It’s so easy to build TOMBS for ourselves, easy to become bound up by the cares of the world. It’s so easy to be distracted by life’s problems. The Easter challenge is to hear Jesus’ call to us – come out of our self-made tombs.
The Story of Lazarus is just a great story full of powerful human emotions; emotions that you and I also experience – like ... sorrow ... fear ... love ... bravery ... and joy.
When Jesus said to his apostles "Let us go back to Judea" the disciples remind him that the Jews were just trying to kill him. And we hear the disciples say “let’s go die with him.” You can’t help but be impressed with their courage and understand their nervousness about facing possible death. When we see Mary collapse in tears at the feet of Jesus, we know her pain, her sense of loss. When Jesus weeps, we know what it feels like to stand with a friend in their sorrow, to see someone we love who is hurting and weep with them.
Thinking about that scene of Jesus weeping; we need to appreciate that our God knows what we go through in life. We have a God who stood by his friends in times of trouble. We have a God that when we suffer in our daily lives is right there next to us, weeping with us; a God who shared our humanity and knows our human experience.
But this story is not just about human emotions.
It’s about faith.
It’s about the hope Jesus brought to the world.
When Jesus says to Martha: "Did I not tell you that if you believed you would see the glory of God?" He is speaking to us too. We too have been told what Jesus came to accomplish and many of us, like Martha, believe; which makes us EASTER people.
We are people do believe that Jesus is the resurrection and the life. The story of Lazarus is a call to each of us to embrace our own resurrection, our own victory over death. The distinguishing mark of Christians is the fact that we have a future. When Jesus brought Lazarus out of the tomb after four days that was the final proof for us to believe in his resurrection. The raising of Lazarus was a foreshadowing of Easter morning. It was a pivotal event that helped Christians to have confidence in Easter.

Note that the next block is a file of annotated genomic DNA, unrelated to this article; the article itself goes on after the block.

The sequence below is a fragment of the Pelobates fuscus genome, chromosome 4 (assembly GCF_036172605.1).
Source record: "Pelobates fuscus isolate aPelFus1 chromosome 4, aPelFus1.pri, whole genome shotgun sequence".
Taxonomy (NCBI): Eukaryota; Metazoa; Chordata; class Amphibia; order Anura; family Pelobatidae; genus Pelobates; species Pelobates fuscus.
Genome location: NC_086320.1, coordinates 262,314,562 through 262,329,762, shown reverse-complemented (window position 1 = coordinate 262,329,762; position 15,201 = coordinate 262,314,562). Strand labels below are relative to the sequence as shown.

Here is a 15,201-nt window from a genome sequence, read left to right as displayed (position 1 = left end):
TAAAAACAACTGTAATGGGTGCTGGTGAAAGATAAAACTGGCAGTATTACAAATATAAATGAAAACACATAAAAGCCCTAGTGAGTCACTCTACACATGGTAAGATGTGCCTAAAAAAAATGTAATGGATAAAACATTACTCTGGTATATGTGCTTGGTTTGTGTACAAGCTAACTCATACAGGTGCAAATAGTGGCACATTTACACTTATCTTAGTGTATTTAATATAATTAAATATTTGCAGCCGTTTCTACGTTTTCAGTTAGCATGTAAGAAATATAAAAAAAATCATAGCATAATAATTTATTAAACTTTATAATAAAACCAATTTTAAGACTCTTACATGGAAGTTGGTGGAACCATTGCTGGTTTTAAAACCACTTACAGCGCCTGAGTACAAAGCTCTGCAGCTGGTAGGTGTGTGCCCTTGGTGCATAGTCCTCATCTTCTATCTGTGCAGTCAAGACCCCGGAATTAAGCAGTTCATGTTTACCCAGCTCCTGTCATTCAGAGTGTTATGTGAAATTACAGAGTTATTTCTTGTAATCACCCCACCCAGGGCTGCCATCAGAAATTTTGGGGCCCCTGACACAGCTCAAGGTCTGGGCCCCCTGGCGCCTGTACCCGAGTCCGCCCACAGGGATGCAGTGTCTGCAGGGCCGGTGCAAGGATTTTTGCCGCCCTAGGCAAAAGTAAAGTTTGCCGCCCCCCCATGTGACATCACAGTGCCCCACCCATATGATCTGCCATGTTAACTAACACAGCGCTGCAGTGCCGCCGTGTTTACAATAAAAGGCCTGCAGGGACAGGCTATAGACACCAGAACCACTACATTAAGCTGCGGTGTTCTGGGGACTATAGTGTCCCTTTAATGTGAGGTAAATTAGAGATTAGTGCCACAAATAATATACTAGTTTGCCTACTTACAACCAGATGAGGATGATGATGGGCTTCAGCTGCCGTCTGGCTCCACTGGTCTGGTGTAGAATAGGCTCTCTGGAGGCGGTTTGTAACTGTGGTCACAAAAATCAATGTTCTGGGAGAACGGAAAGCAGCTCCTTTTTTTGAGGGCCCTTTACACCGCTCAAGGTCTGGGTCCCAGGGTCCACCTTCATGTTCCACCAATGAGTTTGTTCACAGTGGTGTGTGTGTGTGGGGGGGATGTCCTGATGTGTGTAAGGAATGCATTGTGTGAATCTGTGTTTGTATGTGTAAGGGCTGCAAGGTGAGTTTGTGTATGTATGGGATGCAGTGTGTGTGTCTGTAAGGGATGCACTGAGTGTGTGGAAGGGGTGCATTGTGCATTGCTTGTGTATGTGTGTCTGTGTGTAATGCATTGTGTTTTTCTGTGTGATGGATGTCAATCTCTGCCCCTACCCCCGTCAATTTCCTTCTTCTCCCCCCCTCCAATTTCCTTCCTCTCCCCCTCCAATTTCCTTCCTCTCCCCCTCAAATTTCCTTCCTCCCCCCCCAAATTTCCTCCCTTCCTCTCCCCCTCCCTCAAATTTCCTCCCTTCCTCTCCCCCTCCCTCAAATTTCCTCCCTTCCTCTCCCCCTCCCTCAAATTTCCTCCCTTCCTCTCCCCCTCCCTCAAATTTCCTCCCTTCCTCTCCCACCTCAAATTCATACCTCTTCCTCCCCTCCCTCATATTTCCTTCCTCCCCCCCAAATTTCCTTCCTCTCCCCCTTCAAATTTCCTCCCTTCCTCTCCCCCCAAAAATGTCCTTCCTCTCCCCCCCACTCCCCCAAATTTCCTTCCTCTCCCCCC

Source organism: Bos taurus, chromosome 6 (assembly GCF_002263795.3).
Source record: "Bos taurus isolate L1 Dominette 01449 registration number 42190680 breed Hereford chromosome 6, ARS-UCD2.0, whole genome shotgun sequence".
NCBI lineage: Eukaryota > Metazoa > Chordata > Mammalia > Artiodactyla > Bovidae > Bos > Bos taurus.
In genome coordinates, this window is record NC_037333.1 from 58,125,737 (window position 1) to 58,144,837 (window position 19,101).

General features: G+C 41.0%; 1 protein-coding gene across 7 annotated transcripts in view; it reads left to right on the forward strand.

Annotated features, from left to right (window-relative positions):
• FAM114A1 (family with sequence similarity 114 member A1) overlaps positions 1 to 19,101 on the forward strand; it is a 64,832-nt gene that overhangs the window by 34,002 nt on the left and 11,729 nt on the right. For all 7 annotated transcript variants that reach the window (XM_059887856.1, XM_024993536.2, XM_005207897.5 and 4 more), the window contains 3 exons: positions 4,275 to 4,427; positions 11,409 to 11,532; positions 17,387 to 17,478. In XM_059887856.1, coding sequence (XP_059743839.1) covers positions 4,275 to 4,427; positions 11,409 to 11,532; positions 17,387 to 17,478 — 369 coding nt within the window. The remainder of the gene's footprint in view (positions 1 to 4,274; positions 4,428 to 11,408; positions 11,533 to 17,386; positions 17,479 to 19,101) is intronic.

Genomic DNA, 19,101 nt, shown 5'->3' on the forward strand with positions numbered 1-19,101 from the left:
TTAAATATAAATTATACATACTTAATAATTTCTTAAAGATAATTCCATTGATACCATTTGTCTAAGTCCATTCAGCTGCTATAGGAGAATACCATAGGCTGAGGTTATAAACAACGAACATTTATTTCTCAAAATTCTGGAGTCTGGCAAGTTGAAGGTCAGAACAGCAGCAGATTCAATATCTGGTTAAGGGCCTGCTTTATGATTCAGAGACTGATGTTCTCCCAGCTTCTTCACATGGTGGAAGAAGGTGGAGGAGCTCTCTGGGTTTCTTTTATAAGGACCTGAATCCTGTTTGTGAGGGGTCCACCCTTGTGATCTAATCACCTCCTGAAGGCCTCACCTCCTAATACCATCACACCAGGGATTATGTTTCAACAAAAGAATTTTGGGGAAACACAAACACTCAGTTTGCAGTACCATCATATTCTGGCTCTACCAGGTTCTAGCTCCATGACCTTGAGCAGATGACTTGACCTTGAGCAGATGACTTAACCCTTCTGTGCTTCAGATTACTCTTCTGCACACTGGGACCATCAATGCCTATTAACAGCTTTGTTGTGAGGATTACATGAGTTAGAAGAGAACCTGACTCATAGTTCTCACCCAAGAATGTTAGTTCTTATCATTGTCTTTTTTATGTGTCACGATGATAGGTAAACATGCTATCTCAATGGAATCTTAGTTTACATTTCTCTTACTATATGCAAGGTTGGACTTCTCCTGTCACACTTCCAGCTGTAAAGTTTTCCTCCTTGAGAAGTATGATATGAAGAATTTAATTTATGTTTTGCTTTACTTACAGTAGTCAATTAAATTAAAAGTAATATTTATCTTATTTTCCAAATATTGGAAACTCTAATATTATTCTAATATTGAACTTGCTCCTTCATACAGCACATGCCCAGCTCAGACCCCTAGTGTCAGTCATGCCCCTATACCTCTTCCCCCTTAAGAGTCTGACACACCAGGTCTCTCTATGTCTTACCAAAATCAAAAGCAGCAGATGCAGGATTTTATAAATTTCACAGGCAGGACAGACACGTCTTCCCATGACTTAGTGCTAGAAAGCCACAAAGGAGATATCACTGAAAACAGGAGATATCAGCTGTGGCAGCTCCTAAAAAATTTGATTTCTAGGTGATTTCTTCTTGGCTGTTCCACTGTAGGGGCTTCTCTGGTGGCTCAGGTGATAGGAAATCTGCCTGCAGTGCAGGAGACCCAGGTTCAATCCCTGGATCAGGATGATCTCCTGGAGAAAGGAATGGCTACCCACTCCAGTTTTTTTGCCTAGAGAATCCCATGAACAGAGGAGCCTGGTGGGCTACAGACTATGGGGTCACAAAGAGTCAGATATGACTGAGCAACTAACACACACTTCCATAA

Lent is almost over. Easter is just a few weeks away. How blessed we are to be people who have hope. Hope is such a gift, especially when we are suffering in this life.
Forgive me for telling a personal story, but I had a Lazarus moment in my life that I’d like to share with you. 1998 I was diagnosed with cancer, and it wasn’t cancer that the doctors can always get into remission. There was a high probability that I would die. But thanks to the right doctors, and the many prayers of my friends and family I survived. My friends and family, like the disciples, said to Jesus for me - ”The one you love is ill.” God heard those prayers and restored my life as he did Lazarus.
Facing death and then recovering changes you. Things you thought were so important just don’t seem as important after looking death in the eye. The human problems we face seem trivial in comparison with the Spiritual journey you find yourself on.
Before cancer, I was a Catholic but didn’t give my faith much of my time. I was too busy. We tend to build tombs for ourselves in this life, to surround ourselves with things that block out the light of our spirits. Like Lazarus, I was in a tomb, a tomb of my own making. I had allowed materialism to bury me alive. I was wrapped up in my humanity and not living like someone who was aware that the Spirit of God was dwelling in me. Paul said it well – when we focus on living in the flesh, it’s hard to please God.
Cancer reoriented my life so much for the better that I can honestly say if I could go back and choose not to have cancer or to have cancer I would choose cancer because of the changes it made in my life.
I learned that God gives us a spirit of love. I learned that we are only satisfied in life – really satisfied – when we are in touch with LOVING others. Cancer broke me out of the selfish tomb I had created for myself, and I began to look for ways to serve others, to love others. I certainly would have never become a deacon if not for cancer.
Come out … from the tomb of worry, and enter the new life of trusting God to find a way.
Come out ... from the tomb of materialism, and become a person that lives for others.
Come out … from the tomb of busyness and enter the new life of finding time to live in touch with your Spirit.
Come out … from the tomb of self-centeredness, and enter the new life of self-sacrifice, a life of loving and helping others.
Whatever our particular tomb might be, Jesus in his love for us, is calling us out. Jesus stands at the door and calls to us, "Come out!" and live like people who will never die – live in your spirit.
“I am the resurrection and the life,
Whoever believes in me, even if he dies will live,
And everyone who lives and believes in me will never die.
Do you believe this?”
When we answer –“YES Lord, I believe,”
He says to us “then roll back the stone, come out of your tomb and really begin to live.